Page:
This is a 22 year-old female who was originally involved in a motor vehicle accident in which she was thrown from the car. She sustained multiple long facial lacerations including a deep abrasion from the left side of her face down into the neck. Her original care was unclear although she may have received suturing of some of her facial wounds. She went on to heal and came in for scar revision 18 months after the accident. Besides the numerous persistent red and prominent scars, she had a large scar contracture across the left jaw line. It was painful and tight and limited her from turning her head to the right.

She underwent revision of all of her scars in a single operation. Some basic plastic surgery scar principles were used. Scar revision of most facial scars is best done by changing the line or orientation of the scars. While you can’t change the direction of scars, you can make them more narrow and not a perfectly straight line. This is the principle of the running w-plasty, it changes a straight line into more of a pinking shears pattern. This is useful if the scar runs obliquely or perpendicular to the natural lines of skin tension. This is known as geometric scar rearrangement. Z-plasties are done when the scar is contracted and needs lengthening. This is of particular need in many scars that cross the jaw line, a transition zone between the face and the neck which differs in both skin thickness and exposure to stretching.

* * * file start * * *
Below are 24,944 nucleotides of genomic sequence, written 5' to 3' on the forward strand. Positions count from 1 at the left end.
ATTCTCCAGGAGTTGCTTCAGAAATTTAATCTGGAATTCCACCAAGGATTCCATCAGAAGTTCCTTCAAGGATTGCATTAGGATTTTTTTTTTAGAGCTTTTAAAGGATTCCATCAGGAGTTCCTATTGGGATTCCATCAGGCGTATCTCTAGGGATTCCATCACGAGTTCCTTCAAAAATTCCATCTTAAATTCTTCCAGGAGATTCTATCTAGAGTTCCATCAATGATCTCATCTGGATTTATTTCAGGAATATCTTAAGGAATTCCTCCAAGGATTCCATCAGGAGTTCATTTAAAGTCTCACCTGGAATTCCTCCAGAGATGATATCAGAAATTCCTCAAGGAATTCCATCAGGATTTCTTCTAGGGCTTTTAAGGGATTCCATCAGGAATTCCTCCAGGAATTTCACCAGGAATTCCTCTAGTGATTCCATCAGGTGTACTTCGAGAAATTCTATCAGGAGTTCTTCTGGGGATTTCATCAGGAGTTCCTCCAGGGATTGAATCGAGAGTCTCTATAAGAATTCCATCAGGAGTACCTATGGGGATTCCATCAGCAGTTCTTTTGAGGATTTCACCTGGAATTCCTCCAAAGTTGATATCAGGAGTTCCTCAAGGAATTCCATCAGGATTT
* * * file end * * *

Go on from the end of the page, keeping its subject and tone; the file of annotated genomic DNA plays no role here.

Over 500 skin sutures were placed in doing these comprehensive facial scar revisions. They were removed one week later and replaced with topical glue to allow further healing. She was lost to follow-up  but reappeared nearly two years later. Her scars had adequately faded and the final results of the initial scar efforts could be seen. While I thought some further scar improvements could be obtained, she declined any further scar work.

Case Highlights:

1)      Traumatic facial lacerations and wounds are prone to develop hypertrophic scars. Such scars can only be improved by surgical treatment.

 2)      The use of a combination of straight line closure and geometric rearrangement for facial scar revision is used based on scar orientation to the relaxed skin tension lines.

3)      Most facial scar revisions will require some form of touch-up which can include laser resurfacing and/or treatment of persistent redness. Such considerations should wait at least six months after the initial scar revision.

Dr. Barry Eppley

Indianapolis, Indiana

Facial Scar Revision by Geometric Rearrangement

Friday, January 23rd, 2009

Scars are a common concern for many people, particularly when they are on your face. Whether they have just happened or are years old, scars are unsightly reminders of a traumatic event. The desire to remove scars is evident by the many over-the-counter treatment products and the endless scar treatments touted on the internet. As a plastic surgeon, I not only create scars through surgery but see patients who would like their existing scars removed.